Photography is how we see ourselves – and it is how we project the ways in which we wish to be seen. What this means is that, more often than not, the uses of photography involve certain conventional forms, where roles, gestures and identities can’t help but be repeated across a surprisingly diverse range of contexts. The family album is an excellent example of this, where legitimate historical and cultural differences are collapsed by the necessity of creating a particular image in the often piecemeal accumulation of photographs that make up an album, as a sort of personal archive. This is not to suggest, of course, a spurious continuity of family types or narratives outside of the cultures that shape them, but it is indeed striking that in almost every case a family album presents a recognizable, in fact, almost archetypal, set of tropes that model specific experiences onto the familiar conventions of such photography. Here the picture is evidence, not just of a given moment, but also of the way we perform certain roles and it is how the performances of those roles within the “constellation” of the family itself, as well as with the wider community, can be defined as fitting within the norms of that culture. It proves, then, what happened, but also that it happened in a certain way.
To call the family album an “archive” perhaps seems a little presumptuous, given that is generally an improvised collection of images from different places and times. But the strategies of the album and the archive also have a great deal in common, in the first place with regard how they are structured, but more importantly in terms of how we relate to (or make use of) the material that they contain. Photography is the ideal means for both endeavours, not just because it results in a kind of object that can be collected, but also because it is a technology that can actively shape how we understand a particular reality; the photograph suggests that its meaning (the visible subject) is transparently available to our understanding by simply being there, somehow in the photograph and accessible without mediation. The presence of the subject remains a given, indisputable quality of the image and so whatever approach the archive (or the album, for that matter) might take, it seems to act directly on the subject of the images; the myth of the archive, then, is that it operates merely as a neutral frame. The family album works in much the same way, torn between the overall narrative that the images produce and concealing the ideological constraints of representation.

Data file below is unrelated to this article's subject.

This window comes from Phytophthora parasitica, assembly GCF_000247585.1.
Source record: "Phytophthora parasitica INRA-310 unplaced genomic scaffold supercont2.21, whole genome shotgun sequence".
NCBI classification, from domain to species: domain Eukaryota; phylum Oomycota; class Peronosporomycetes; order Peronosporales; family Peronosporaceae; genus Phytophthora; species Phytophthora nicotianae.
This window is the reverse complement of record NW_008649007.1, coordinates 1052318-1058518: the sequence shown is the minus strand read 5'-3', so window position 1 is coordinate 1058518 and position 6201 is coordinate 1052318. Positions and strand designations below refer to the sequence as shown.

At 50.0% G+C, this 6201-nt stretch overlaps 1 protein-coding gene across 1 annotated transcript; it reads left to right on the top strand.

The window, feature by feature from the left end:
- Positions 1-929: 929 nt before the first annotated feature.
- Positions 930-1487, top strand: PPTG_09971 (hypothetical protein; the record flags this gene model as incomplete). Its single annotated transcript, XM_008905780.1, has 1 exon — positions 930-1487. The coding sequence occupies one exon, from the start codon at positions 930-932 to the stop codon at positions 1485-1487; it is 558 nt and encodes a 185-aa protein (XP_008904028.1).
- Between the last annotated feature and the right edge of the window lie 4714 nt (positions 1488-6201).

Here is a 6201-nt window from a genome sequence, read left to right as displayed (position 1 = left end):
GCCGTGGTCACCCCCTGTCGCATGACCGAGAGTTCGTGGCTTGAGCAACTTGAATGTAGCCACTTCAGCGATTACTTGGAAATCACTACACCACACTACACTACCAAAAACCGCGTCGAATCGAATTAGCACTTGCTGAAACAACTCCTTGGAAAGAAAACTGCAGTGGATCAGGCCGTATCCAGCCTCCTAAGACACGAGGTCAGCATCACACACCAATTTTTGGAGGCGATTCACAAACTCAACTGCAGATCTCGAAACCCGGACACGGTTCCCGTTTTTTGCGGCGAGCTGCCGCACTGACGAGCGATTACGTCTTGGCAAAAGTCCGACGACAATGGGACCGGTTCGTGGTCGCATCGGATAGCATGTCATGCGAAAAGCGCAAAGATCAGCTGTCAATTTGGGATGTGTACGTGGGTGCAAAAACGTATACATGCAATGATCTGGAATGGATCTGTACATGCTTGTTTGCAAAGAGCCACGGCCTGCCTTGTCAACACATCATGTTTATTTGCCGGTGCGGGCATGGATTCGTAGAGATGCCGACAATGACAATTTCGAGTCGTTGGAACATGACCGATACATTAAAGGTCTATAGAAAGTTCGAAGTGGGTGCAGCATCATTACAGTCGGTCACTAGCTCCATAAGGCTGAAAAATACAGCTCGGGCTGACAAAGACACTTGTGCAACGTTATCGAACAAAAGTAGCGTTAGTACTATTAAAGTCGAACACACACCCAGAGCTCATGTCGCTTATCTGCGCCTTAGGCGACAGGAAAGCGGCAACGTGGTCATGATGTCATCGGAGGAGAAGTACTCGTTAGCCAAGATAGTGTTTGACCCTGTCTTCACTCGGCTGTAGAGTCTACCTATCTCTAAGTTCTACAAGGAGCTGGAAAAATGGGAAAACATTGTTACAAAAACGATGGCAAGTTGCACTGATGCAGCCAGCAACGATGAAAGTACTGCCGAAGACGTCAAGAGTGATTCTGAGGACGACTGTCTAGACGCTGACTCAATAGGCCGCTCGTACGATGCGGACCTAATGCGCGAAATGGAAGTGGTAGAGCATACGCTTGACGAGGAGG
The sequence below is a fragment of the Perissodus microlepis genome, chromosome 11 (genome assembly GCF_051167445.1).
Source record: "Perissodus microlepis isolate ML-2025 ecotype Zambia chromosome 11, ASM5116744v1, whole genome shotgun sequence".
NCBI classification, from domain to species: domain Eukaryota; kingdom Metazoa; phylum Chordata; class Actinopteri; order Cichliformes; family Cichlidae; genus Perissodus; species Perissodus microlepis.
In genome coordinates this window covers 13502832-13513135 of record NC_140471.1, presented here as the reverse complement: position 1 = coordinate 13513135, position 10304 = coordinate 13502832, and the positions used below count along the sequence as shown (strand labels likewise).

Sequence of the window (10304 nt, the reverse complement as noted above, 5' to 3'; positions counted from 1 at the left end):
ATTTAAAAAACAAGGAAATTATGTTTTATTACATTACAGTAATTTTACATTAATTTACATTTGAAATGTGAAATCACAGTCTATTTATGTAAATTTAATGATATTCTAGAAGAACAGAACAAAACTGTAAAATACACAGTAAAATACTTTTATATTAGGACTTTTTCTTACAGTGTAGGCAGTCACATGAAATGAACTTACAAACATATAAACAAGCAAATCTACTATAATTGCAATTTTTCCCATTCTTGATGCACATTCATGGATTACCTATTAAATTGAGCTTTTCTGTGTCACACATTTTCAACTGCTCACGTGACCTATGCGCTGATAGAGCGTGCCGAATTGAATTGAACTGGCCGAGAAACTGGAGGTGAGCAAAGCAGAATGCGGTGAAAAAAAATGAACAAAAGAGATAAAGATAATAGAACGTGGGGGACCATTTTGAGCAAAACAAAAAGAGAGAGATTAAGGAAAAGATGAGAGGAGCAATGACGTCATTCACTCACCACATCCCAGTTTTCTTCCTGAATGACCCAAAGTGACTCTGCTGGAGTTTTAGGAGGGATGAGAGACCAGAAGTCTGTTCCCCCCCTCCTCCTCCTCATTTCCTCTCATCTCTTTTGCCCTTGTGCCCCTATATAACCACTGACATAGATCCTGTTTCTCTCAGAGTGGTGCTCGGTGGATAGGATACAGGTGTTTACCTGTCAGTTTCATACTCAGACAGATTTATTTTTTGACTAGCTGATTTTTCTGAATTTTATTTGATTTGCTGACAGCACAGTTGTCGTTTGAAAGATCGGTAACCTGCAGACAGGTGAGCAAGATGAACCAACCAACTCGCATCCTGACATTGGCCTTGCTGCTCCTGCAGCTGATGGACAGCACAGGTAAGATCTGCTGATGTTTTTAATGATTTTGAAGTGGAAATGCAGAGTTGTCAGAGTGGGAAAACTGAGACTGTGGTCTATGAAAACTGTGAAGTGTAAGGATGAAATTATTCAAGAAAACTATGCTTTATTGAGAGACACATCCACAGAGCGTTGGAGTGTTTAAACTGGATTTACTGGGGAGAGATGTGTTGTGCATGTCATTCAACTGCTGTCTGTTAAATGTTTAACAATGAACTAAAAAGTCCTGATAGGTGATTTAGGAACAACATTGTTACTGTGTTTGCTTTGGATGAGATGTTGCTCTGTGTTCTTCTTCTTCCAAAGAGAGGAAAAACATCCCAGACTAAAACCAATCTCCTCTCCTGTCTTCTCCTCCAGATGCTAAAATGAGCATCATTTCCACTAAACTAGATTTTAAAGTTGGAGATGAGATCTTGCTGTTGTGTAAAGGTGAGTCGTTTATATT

What we want to show and what we try to remember tells us who we are, or rather, constructs that identity as a set of (figurative) images, many of which are borrowed from our respective cultures; photography plays a central role in this complex intersection of forces. What is to be gained, then, in considering the family album as an archive, even one accidentally formed, is a direct access to those ideas and to a record of the actual lived experiences that have been shaped by them. More importantly, this is visible not only in the images themselves, what they show and what, conversely is absent from them, but also in how a particular notion of the family, as well as the otherwise unseen histories of a culture, have come into being though this process of representation – photography is an agent of those pervasive cultural forces and yet it also makes them visible, allowing us, in the present, to stand outside of their influence. The album communicates a mythology, at work in the personal narrative it contains and in the culture at large. It is what moves beneath this conventionality, the untold stories, amounting to a social history in miniature – indeed, what might even be called the “unconscious” dimension of the archive, and of the album – that is at stake here.
- Darren Campion.
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